Can ‘alternate’ sleep training strategies help babies and kids sleep better?

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There has been a strong outcry (pardon the pun) by mental health experts against the ‘cry it out’ sleep training method that has gained popularity in modern western parenting over the last 10 years.

Whilst experts and families have long acknowledged short-term gain in sleep behaviour after sleep training (until the next bout of illness or teething spell), there has always been concern about the long-term effects of encouraging parents not responding to their young’s needs.

A new study out of Australia, “Five-Year Follow-up of Harms and Benefits of Behavioral Infant Sleep Intervention: Randomized Trial,” published on the American Academy of Pediatrics website followed 225 children from infancy through age 6 to track whether a behavioral sleep program had long-lasting effects on children’s mental health, stress levels, the child-parent relationship, or maternal mental health.

Parents who reported sleep problems in their 7-month-old infant were eligible for the study. Half the parents were offered a sleep program (lab rats) whilst the other half were not offered any advice (control group).

The lab rats were educated regarding the use of positive bedtime routines plus using one of two behavioral techniques:

  1. controlled comforting: parents respond to their infant’s cry at increasing time intervals to allow the child to self-settle (sounds just like the cry-it-out method, hey?)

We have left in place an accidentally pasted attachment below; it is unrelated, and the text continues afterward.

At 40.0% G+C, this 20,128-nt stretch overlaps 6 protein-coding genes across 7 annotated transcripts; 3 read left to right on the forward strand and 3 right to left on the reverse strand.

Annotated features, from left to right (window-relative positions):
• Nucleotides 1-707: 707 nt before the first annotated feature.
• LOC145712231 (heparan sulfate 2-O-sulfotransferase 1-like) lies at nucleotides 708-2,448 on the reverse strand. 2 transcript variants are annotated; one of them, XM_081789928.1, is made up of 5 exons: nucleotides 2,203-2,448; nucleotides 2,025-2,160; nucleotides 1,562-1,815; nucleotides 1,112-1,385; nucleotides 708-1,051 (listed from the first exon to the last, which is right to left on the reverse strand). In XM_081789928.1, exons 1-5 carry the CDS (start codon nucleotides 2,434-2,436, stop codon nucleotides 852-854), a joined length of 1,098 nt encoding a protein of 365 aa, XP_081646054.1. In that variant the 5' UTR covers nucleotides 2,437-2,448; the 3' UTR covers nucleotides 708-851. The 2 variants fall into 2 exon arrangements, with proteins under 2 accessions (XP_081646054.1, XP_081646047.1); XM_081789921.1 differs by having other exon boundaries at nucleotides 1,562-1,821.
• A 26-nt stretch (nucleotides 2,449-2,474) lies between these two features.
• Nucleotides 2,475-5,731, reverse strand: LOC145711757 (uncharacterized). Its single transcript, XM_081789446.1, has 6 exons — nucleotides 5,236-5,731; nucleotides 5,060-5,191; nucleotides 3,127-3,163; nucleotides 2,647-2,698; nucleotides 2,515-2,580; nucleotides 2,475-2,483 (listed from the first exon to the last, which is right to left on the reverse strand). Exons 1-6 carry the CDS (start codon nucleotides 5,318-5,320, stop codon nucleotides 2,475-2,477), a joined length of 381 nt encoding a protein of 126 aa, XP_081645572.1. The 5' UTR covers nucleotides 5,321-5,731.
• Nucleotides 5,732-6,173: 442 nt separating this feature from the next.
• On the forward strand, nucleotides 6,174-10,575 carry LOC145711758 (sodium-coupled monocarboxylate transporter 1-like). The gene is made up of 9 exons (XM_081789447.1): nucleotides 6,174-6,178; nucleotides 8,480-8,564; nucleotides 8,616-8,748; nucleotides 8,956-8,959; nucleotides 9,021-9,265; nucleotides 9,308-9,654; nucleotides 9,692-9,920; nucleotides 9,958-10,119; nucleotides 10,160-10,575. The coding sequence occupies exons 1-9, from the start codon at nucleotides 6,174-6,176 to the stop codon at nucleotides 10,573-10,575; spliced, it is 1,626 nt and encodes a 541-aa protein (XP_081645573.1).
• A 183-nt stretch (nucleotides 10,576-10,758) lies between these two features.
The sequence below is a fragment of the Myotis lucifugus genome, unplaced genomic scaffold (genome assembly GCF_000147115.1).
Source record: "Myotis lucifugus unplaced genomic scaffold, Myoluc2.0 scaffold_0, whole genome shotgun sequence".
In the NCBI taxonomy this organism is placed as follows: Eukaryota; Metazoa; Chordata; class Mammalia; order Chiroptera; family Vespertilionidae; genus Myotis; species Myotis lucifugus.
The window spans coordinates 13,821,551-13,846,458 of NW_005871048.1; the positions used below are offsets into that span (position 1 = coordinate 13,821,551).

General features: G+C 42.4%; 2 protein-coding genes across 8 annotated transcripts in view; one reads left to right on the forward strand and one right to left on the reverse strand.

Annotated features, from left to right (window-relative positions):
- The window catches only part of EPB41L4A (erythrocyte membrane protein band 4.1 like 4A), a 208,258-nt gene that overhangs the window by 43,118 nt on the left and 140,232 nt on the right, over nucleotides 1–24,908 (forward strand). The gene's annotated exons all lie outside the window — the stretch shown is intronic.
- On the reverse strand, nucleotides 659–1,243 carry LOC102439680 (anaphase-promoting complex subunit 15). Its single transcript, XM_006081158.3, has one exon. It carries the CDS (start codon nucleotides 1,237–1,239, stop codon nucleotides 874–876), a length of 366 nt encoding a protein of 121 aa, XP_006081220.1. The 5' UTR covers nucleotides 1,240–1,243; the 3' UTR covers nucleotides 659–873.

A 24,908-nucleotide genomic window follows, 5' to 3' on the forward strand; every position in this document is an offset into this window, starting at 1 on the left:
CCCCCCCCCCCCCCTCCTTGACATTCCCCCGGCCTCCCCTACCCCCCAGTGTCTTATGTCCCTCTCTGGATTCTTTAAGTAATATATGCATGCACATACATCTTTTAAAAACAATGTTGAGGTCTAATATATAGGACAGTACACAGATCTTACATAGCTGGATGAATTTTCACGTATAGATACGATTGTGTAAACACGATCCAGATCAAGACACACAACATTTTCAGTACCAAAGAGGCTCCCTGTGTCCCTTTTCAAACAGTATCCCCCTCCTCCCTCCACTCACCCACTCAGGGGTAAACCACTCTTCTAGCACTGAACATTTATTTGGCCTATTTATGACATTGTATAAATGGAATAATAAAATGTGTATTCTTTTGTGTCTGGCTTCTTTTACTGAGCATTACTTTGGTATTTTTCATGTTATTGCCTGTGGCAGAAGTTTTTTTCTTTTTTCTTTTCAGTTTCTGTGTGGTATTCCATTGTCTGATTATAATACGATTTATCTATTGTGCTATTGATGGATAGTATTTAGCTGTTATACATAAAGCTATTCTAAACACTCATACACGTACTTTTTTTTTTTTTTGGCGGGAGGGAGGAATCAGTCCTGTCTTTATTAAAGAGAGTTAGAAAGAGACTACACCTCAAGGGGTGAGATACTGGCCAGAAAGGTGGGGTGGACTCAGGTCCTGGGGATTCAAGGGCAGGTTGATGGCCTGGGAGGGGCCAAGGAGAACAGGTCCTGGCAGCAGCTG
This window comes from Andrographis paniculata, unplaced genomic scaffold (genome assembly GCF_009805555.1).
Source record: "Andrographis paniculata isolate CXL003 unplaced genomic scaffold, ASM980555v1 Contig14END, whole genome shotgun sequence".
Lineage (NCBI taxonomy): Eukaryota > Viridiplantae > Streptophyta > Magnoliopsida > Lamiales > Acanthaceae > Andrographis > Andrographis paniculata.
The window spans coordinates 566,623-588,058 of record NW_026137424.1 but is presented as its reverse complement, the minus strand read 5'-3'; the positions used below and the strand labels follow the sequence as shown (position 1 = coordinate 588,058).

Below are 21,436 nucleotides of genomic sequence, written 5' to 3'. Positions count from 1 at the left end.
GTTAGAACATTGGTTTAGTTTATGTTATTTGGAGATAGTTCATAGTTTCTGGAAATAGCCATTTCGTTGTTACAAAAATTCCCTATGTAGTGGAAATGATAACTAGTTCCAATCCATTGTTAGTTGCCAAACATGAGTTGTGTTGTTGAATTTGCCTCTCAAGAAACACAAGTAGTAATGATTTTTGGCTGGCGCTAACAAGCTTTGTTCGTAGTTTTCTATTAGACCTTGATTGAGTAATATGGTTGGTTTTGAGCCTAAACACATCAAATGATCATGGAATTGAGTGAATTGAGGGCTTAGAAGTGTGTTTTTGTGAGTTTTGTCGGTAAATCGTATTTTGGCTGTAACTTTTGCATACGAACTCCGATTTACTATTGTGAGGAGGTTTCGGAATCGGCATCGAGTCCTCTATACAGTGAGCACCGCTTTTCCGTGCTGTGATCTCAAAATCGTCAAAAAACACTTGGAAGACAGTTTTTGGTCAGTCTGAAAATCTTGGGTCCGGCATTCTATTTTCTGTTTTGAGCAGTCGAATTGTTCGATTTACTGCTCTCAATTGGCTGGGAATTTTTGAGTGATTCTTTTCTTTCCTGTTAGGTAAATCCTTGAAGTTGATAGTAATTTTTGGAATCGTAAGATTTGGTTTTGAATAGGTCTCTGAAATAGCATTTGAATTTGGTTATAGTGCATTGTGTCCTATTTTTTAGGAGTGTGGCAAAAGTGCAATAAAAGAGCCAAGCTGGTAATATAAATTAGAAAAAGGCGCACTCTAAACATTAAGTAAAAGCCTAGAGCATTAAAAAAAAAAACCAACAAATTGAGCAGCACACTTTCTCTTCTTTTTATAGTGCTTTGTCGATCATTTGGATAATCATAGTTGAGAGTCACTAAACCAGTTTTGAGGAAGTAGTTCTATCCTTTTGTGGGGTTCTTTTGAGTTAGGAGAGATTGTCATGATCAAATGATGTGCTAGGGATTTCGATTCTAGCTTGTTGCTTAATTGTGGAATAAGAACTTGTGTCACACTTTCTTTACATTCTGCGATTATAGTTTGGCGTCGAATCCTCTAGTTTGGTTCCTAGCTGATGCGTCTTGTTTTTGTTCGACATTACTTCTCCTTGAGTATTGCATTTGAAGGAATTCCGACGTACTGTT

2. camping out: parents sit with the child as the child learns to independently fall asleep, slowly removing their presence from the child’s room.

Here is what they learned about these sleep strategies:

  • Both groups of lab rats who had used a bedtime routine plus either sleep intervention showed short-term improved sleep quality (yes, this makes sense).
  • Some showed improvement in the children’s and mothers’ sleep and mothers’ mental health as late as age 2.
  • However, by age 6 years, both the lab rats and the control group had similar mental and behavioural health, sleep quality, stress and relationship with their parents.

What these sleep strategies mean for parents:

  • This study shows that implementing a routine and trying to teach your baby to sleep better may help your baby sleep better.
  • If you do not teach your baby any sleep strategy, they will be the sleeping the same as any other sleep-trained baby by 6 years old.
  • The study was done over years with the lab rats leaving the lab and going home. It is impossible to know how often or in what manner the sleep strategies were applied by the parents (if at all).

Most importantly, the study does not define what ‘sleep problems’ are. Many parents worry that their babies have sleep problems when they are developmentlly normal. Feeding, holding and helping your baby to calm regularly are good parenting practices and should not be avoided due to fear of spoiling the child’s sleep.

For more from the American Academy of Paediatrics about how to know if your baby has a sleep problem follow this link.

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